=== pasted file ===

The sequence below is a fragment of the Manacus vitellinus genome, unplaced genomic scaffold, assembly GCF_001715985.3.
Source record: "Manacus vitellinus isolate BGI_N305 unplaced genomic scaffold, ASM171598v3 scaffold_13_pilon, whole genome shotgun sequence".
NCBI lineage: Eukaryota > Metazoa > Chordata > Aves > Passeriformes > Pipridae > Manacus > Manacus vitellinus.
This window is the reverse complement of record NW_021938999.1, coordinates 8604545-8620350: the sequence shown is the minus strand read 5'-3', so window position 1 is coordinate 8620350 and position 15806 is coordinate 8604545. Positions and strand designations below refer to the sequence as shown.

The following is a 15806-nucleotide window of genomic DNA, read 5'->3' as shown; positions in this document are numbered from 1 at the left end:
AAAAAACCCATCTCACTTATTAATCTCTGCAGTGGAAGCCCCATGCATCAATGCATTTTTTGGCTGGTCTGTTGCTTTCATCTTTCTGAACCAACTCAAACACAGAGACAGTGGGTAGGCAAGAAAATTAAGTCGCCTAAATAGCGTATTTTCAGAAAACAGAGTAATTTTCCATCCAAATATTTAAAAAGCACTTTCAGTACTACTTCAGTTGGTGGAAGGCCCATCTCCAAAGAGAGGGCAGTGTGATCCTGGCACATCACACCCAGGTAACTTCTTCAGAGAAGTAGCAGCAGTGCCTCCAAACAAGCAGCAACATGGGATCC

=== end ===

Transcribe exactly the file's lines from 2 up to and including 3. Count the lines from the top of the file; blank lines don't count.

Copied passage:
Source record: "Manacus vitellinus isolate BGI_N305 unplaced genomic scaffold, ASM171598v3 scaffold_13_pilon, whole genome shotgun sequence".
NCBI lineage: Eukaryota > Metazoa > Chordata > Aves > Passeriformes > Pipridae > Manacus > Manacus vitellinus.